CHICAGO — For the opening 15 minutes in Saturday night's game at DePaul, Arkansas-Pine Bluff appeared to be willing and able to give its opponent from the Big East Conference a run for its money.
CHICAGO — For the opening 15 minutes in Saturday night’s game at DePaul, Arkansas-Pine Bluff appeared to be willing and able to give its opponent from the Big East Conference a run for its money.
The Golden Lions trailed by just three points with under 5 minutes left in the first half. UAPB’s top scorer, Savalace Townsend was beginning to heat up, scoring seven of his team’s last eight points.
But DePaul had seen enough.
The Blue Demons sent any thought the Golden Lions had of an upset down the drain with a run that gave them a 20-point halftime lead en route to an 81-62 victory at McGrath-Phillips Arena, on the north side of Chicago.
“They were getting easy layups off our turnovers, shooting threes while we weren’t getting the ball past half-court,” Townsend said, “Four times down the court they were getting layups and threes and we weren’t productive.”
UAPB (1-8) had a promising start to the game, taking a 6-3 lead following a slam dunk and jumper from the right baseline by forward Daniel Broughton. The Lions led 8-5 after Jamar Harris scored on a layup.
And after falling behind 20-16, Townsend, who came into the contest averaging 18.4 points per game, scored three consecutive baskets and hit a free throw to pull the Lions within 27-24 with 4:29 to play before the break.
But that’s when the bottom fell out.
Starting with a putback slam by Krys Faber and ending with a layup from Moses Morgan, DePaul completed a 10-0 run for a 37-24 lead.
The Blue Demons (8-3) weren’t done punishing the Lions. By the time halftime arrived, DePaul had scored 21 of the last 25 points for a commanding 48-28 lead.
“The last three minutes of the first half we had too many turnovers and we dug that hole and it was hard to get out of,” Lions coach George Ivory said.
By looking at the field goal percentages in the first half alone, it would appear that UAPB had the edge, shooting 57 percent to DePaul’s 47.5. But the Lions took 19 fewer shots and made seven fewer baskets.
UAPB went 0-for-5 from beyond the 3-point line and turned the ball over a whopping 15 times to the Blue Demons five in the first 20 minutes. Those miscues led to 24 DePaul points in the first half, 33 for the game off 22 turnovers.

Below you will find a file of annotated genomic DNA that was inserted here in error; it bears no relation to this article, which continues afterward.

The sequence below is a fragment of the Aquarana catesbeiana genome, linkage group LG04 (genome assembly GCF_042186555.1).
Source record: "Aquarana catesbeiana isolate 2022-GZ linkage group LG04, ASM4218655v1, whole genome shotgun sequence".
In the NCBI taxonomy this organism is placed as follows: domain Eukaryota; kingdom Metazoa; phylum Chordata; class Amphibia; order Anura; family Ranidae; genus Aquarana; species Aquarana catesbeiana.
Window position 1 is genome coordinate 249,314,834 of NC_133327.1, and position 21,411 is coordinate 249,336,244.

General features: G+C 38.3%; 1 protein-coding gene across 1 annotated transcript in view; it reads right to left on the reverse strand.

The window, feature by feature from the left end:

About the only energy the Lions showed in the last 4 minutes of the half was when Broughton and DePaul’s Cleveland Melvin shoved each other and exchanged words after a hard play.
DePaul didn’t let up in the second half, leading 65-38 in the first six minutes. The Blue Demons held four, 27-point leads in the last 20 minutes.
Townsend scored a game-high 23 points while Broughton added 18 and Mitchell Anderson chipped in 14 for the Lions. DePaul was led by Brandon Young, who scored 19, and Jeremiah Kelly with 15.
UAPB now has lost six straight. The Lions’ last win came on Nov. 21 against Florida International.
They play their next game on Wednesday at Cincinnati, followed by a tournament at Texas-El Paso beginning Dec. 28. The Lions don’t play their first home game until Jan. 14.
“We had a nice amount of fans, alumni here in Chicago, but it’s different when you go on the road,” Townsend said. “The main thing is continuing to have confidence and have faith in yourself. We cherish the home games that we do have and want to take advantage of them.”
The tough slate of road games is providing the Lions with a good amount of experience once they begin play in the Southwestern Athletic Conference.
“One thing we always talk about is our goal of winning the SWAC championship,” Ivory said “These games are helping us learn and prepare on what we need to work on.”
A positive from the DePaul game is that UAPB finished with a 43.6 field goal percentage, an improvement on its 37.2 average. But it was the turnovers that hurt.
“We’re doing some good things, but the most important thing is taking care of that basketball,” Ivory said, “DePaul did a great job, they came out and put on a lot of pressure.”